The opinion of the court was delivered by: Malone Jr., J.
Published by New York State Law Reporting Bureau pursuant to Judiciary Law § 431.
This opinion is uncorrected and subject to revision before publication in the Official Reports.
Calendar Date: February 19, 2009
Before: Cardona, P.J., Peters, Malone Jr., Stein and McCarthy, JJ.
Appeal from a judgment of the County Court of Fulton County (Hoye, J.), rendered December 14, 2007, convicting defendant upon his plea of guilty of 11 counts of the crime of cruelty to animals.
Defendant was charged in a 15-count indictment with numerous misdemeanor violations of Agriculture and Markets Law § 353 after State Police discovered 15 horses on his property in Fulton County, some of which were dead and others which were severely emaciated. Two of the horses were in such a debilitated state that they had to be euthanized after they were removed from defendant's property. Defendant moved to dismiss certain counts of the indictment on the ground, among others, that the evidence before the grand jury was legally insufficient. County Court granted the motion with respect to counts 10, 12, 13 and 15 of the indictment. Defendant also moved to dismiss the indictment on the ground that Agriculture and Markets Law § 353 was unconstitutionally vague. County Court denied this motion. Defendant ultimately pleaded guilty to the remaining counts of the indictment, but reserved his right to appeal the constitutionality of the statute. He was sentenced to three years of probation and he now appeals.
Agriculture and Markets Law § 353 provides, in pertinent part, that "[a] person who overdrives, overloads, tortures or cruelly beats or unjustifiably injures, maims, mutilates or kills any animal, whether wild or tame . . . or deprives any animal of necessary sustenance, food or drink, or neglects or refuses to furnish it such sustenance or drink . . . is guilty of a class A misdemeanor." Defendant asserts that the statute is unconstitutionally vague because it fails to define the term "necessary sustenance" and County Court improperly construed it as encompassing more than the provision of food or drink in applying the statute to defendant.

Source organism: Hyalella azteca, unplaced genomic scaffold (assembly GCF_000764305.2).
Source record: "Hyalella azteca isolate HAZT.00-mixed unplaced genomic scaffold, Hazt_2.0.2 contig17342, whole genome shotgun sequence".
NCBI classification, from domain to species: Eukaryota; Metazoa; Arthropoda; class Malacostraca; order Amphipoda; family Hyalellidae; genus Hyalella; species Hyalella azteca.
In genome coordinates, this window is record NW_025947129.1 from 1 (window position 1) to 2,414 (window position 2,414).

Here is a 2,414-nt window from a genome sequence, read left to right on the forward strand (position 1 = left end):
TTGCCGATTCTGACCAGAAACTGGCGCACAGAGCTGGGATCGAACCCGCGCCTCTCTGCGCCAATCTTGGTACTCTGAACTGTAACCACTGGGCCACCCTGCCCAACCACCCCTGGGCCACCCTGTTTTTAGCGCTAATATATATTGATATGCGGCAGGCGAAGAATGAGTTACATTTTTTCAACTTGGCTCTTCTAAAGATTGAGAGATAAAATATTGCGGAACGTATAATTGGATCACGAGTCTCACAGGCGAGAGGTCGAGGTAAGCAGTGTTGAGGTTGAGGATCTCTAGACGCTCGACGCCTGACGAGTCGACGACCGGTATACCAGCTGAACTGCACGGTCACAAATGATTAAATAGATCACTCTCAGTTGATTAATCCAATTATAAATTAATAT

Preliminarily, we note that "[u]nder established principles of judicial restraint . . ., courts should not address constitutional issues when a decision can be reached on other grounds" (Matter of Syquia v Board of Educ. of Harpursville Cent. School Dist., 80 NY2d 531, 535 ). Applying this principle, we affirm the judgment of conviction without reaching defendant's constitutional claim. Significantly, the charges of the indictment to which defendant pleaded guilty alleged not only that he failed to provide the horses with "necessary sustenance," but also that he failed to provide them with "sufficient food or drink." Although the plea allocution was abbreviated, the indictment specifically referenced the deprivation of food and drink as a manner in which defendant violated Agriculture and Markets Law § 353, and the evidence in the record established that he did so. The statute specifically provides that the failure to provide an animal with "food or drink" constitutes a violation thereof (see Agriculture and Markets Law § 353). Consequently, given that the specifications of the charges to which defendant pleaded guilty provided an independent basis for finding a violation of the statute, irrespective of whether or not he failed to provide "necessary sustenance," we decline to consider whether the statute was unconstitutionally vague as applied to him. As for defendant's assertion that County Court erroneously construed Agriculture and Markets Law § 353 as a strict liability statute, we reject this claim as it is not substantiated by the record.
Cardona, P.J., Peters, Stein and McCarthy, JJ., concur.
ORDERED that the judgment is affirmed.
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